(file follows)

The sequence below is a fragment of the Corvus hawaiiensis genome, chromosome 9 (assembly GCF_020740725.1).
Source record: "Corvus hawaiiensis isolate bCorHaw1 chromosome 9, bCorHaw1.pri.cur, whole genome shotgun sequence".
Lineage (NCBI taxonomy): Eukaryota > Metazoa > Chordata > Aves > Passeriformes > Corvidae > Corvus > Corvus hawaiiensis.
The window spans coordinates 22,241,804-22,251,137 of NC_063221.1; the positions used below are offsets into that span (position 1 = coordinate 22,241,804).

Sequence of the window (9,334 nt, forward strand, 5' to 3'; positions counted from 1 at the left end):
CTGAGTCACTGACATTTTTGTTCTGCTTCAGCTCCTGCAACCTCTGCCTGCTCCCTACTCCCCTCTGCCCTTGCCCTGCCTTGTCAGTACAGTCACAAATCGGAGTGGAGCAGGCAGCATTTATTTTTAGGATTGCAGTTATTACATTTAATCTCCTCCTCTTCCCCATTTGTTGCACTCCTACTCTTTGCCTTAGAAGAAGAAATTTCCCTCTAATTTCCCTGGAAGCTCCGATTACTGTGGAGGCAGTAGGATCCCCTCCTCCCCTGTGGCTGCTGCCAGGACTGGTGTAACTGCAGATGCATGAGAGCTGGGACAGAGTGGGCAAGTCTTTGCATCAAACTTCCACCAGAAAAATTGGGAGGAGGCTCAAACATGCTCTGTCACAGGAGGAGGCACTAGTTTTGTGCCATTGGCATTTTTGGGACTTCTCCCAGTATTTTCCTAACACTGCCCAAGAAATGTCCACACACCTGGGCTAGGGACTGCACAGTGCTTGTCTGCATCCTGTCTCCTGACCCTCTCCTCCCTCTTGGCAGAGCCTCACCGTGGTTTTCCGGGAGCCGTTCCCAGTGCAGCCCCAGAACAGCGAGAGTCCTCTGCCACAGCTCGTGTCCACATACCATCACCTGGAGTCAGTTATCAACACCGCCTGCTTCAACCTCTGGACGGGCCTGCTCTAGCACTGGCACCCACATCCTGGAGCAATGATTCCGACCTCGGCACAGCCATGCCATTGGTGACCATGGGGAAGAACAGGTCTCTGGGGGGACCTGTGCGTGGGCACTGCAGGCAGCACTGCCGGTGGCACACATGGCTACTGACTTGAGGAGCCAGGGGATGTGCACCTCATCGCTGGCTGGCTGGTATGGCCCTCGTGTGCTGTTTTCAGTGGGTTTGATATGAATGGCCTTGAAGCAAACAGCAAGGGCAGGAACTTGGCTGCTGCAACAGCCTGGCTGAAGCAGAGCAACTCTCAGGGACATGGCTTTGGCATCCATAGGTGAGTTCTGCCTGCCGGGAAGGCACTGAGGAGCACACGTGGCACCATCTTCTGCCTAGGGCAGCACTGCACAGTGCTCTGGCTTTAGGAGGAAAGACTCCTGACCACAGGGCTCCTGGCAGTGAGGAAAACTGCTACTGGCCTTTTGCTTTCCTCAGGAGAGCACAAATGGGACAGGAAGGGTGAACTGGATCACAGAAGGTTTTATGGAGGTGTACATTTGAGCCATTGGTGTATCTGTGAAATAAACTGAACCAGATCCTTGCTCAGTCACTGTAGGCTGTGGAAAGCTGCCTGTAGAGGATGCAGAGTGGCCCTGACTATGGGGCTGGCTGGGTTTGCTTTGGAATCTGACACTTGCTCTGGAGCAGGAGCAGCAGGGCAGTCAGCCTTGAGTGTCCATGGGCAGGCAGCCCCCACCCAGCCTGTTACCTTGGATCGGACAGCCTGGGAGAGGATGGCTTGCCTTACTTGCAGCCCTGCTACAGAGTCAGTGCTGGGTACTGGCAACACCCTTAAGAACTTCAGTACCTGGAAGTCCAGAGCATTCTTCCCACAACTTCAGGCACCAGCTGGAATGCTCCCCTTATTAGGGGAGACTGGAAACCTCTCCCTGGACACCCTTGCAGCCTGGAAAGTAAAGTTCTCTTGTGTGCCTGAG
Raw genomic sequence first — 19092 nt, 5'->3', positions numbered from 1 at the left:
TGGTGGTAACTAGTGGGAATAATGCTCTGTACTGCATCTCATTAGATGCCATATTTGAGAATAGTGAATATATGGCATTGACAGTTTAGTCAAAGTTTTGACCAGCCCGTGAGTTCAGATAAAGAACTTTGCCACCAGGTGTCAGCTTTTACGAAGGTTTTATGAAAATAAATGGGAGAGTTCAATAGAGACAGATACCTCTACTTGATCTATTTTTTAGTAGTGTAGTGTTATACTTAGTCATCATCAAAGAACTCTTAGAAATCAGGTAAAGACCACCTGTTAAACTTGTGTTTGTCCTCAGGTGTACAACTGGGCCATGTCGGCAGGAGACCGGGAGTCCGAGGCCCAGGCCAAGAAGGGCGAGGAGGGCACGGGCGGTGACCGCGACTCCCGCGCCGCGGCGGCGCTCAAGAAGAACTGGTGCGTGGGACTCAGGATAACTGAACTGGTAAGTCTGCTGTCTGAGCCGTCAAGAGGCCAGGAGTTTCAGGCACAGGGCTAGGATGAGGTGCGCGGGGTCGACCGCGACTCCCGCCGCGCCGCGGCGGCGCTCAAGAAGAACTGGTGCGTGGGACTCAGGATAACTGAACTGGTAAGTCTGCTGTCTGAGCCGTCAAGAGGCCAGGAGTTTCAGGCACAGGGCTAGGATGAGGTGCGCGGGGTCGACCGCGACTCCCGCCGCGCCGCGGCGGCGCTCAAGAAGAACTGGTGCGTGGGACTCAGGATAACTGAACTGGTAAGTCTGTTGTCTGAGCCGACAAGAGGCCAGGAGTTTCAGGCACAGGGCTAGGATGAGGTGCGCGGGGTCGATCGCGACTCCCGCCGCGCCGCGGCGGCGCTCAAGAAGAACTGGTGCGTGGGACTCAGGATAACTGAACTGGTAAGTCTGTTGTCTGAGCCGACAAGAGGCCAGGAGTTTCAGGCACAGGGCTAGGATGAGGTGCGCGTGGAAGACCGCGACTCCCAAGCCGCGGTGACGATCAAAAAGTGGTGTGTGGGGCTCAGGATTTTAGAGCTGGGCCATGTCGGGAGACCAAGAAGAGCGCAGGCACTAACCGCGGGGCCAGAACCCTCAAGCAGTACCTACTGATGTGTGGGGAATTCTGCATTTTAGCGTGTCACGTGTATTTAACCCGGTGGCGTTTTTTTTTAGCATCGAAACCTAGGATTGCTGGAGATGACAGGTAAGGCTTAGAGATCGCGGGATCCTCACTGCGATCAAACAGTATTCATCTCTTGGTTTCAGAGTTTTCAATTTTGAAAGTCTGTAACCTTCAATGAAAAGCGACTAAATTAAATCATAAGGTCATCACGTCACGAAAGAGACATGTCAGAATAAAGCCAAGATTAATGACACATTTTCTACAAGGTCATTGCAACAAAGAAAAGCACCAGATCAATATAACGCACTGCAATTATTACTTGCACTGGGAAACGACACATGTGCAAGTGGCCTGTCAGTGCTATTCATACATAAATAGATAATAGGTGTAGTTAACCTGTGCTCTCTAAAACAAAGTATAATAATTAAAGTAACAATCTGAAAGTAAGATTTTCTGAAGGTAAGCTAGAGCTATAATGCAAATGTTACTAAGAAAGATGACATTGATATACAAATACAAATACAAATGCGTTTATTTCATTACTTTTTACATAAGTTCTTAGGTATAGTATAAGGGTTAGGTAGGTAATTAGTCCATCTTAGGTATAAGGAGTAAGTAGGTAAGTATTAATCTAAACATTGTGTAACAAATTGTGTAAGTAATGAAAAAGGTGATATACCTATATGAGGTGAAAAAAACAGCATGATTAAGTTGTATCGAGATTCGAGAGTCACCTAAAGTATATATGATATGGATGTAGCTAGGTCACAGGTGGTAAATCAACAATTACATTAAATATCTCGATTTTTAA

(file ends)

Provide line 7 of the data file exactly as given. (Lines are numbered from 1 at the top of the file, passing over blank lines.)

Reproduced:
Raw genomic sequence first — 19092 nt, 5'->3', positions numbered from 1 at the left: